Federal Circuit reverses PTAB, says Whirlpool claims are anticipated


The U.S. Court of Appeals for the Federal Circuit recently issued a decision in Homeland Housewares, LLC v. Whirlpool Corporation. The original panel voted 2-1 in favor of Homeland Housewares and overturned a final written decision of the Patent Trial and Appeal Board (PTAB), which had confirmed that challenged claims from a Whirlpool patent were valid.

The Whirlpool patent before the Federal Circuit, which had the validity of the claims upheld at PTAB, is U.S. Patent No. 7581688, titled Blender with Crushed Ice Functionality. The ‘688 patent claims a cycle of operation for a blender having a motor, a container and a cutter assembly in which the motor automatically controls the cutter assembly’s rotational speed to effect a pulsing, each pulse having a constant speed phase, a deceleration phase and an acceleration phase. The resulting invention addressed shortcomings in conventional blender devices with a crushed ice functionality as those other prior art devices would often result in ice that was either over or under crushed. Further, conventional devices had difficulties mixing crushed ice with other contents to an even consistency.

Whirlpool’s ‘688 patent faced one petition for inter partes review (IPR) at the PTAB, challenged by both Homeland Housewares and Capital Brand, LLC, in June 2014; Capital Brand is described as the parent company of Homeland Housewares in the original petition for inter partes review. Petitioner Homeland Housewares argued that claims 1 through 16 (i.e., all of the claims of the ‘688 patent) were invalid as anticipated subject matter under pre-America Invents Act (AIA) 35 U.S.C. § 102(b) governing the patentability of inventions based on novelty. The petition charged that the claims of the ‘688 patent were anticipated by a series of patents, including U.S. Patent No. 6609821, titled Blender Base with Food Processor Capabilities. Issued in August 2003 and assigned to Sunbeam Products of Boca Raton, FL, it claims a blender base with a reversible motor, a user interface and a microcontroller having memory including preprogrammed motor routines associated with different sequences of motor functions. The ‘821 patent describes shortcomings in conventional blending devices, including difficulties in achieving a satisfactory mixing of ice contents, which the invention was designed to address.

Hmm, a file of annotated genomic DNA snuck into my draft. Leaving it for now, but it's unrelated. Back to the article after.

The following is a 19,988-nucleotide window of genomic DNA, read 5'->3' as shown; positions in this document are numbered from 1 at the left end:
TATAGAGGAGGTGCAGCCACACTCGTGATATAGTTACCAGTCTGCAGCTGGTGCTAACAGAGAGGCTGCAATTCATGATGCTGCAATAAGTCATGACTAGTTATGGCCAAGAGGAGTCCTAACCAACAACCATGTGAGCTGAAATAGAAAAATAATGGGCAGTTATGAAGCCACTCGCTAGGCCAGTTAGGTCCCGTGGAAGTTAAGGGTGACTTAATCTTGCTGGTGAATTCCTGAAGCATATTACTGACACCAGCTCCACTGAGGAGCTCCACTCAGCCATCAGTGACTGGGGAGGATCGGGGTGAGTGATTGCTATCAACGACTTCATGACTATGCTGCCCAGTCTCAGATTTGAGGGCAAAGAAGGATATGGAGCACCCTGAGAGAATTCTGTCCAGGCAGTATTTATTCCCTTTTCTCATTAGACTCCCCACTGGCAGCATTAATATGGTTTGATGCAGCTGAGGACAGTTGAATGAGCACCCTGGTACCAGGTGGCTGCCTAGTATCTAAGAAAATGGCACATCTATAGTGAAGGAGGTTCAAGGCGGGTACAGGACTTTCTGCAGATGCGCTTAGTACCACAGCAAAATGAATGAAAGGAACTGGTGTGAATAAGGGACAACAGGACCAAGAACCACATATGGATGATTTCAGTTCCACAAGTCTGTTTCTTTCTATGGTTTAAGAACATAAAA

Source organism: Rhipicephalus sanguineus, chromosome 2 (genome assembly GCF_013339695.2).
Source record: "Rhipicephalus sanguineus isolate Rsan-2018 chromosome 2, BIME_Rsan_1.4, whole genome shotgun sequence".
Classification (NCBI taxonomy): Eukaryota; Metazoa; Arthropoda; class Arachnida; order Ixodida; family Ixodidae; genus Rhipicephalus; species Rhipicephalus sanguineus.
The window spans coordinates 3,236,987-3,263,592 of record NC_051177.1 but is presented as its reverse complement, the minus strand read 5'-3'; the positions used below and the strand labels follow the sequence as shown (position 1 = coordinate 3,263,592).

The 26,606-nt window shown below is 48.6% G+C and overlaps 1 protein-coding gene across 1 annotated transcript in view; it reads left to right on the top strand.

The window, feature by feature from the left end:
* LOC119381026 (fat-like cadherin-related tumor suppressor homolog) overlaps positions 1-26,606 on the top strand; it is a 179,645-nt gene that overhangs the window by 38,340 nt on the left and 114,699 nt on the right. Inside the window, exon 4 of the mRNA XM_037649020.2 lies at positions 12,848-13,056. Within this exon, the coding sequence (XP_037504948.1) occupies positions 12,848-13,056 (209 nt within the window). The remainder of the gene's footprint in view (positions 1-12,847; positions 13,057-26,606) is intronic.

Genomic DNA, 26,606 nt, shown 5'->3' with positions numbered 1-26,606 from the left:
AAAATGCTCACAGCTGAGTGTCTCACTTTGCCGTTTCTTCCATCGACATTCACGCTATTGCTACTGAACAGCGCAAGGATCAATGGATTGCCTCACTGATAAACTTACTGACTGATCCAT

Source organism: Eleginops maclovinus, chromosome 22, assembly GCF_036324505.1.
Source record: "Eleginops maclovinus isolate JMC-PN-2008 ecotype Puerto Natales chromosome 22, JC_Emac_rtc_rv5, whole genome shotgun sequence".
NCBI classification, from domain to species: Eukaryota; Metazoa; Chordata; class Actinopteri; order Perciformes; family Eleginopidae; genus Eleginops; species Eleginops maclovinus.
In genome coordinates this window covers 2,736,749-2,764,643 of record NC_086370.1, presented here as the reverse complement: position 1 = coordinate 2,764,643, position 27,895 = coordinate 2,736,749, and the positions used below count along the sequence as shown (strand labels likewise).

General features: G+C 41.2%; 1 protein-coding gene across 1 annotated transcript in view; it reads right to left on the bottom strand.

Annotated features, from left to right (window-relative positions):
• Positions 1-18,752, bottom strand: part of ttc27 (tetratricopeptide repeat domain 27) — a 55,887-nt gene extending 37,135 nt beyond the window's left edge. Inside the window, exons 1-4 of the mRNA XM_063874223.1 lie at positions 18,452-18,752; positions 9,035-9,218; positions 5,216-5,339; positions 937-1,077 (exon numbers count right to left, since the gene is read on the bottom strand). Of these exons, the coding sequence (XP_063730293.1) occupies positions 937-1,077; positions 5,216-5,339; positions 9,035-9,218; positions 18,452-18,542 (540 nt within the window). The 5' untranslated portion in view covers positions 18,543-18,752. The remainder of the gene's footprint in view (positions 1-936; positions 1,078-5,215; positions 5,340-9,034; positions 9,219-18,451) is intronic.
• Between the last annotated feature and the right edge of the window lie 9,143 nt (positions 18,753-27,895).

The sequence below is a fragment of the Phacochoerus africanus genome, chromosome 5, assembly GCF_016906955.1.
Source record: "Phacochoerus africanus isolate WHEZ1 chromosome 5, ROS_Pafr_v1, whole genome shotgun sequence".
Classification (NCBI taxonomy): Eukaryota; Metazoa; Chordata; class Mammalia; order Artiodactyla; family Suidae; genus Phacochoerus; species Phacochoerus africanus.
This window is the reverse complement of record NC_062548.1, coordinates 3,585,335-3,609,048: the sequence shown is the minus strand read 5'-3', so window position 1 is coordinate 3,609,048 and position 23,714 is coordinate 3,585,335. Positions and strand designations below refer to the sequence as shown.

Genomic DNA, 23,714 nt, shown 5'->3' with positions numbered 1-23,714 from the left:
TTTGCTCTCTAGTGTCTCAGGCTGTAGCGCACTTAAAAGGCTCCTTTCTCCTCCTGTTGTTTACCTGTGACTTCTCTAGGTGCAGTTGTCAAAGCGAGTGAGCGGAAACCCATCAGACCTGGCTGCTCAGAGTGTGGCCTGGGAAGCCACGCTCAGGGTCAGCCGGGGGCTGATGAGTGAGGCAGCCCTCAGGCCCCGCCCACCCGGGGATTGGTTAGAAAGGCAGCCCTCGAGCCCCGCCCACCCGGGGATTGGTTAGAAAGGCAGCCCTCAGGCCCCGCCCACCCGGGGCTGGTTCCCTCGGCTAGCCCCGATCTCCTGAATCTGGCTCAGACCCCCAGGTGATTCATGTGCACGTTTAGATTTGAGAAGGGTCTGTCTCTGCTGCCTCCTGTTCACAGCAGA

The final written decision in the IPR, which issued in October 2015, found that petitioner Homeland Housewares did not prove that the challenged claims of the ‘688 patent were invalid. The final written decision notes that, during the trial, Whirlpool had challenged the PTAB panel’s construction of the term “settling speed,” arguing that the PTAB’s construction was incomplete because “it does not reflect the mechanism which allows the blender contents to be processed again.” In light of Whirlpool’s argument, supported by unrebutted testimony from an engineer of blender devices, the PTAB decided not to adopt any explicit construction of the term “settling speed” for the final written decision upholding validity of the challenged claims.

“Claim construction is an issue of law that we review de novo where, as here, there is no relevant extrinsic evidence,” the recent Federal Circuit decision reads. The Federal Circuit majority opinion (written by Judge Dyk and joined by Chief Judge Prost) disagreed with the constructions of the “settling speed” claim offered by both Whirlpool and Homeland Housewares. The Federal Circuit held that the proper construction of the claim was a “speed that slows significantly enough to allow the contents to reach the ‘settled’ condition to be processed again.” The Federal Circuit majority found this to be the broadest reasonable construction of the claim consistent with the patent’s specification.

Using its construction of “settling speed,” the Federal Circuit majority opinion held that PTAB erred in finding that figure 25 of the ‘821 patent did not anticipate Whirlpool’s ‘688 patent.

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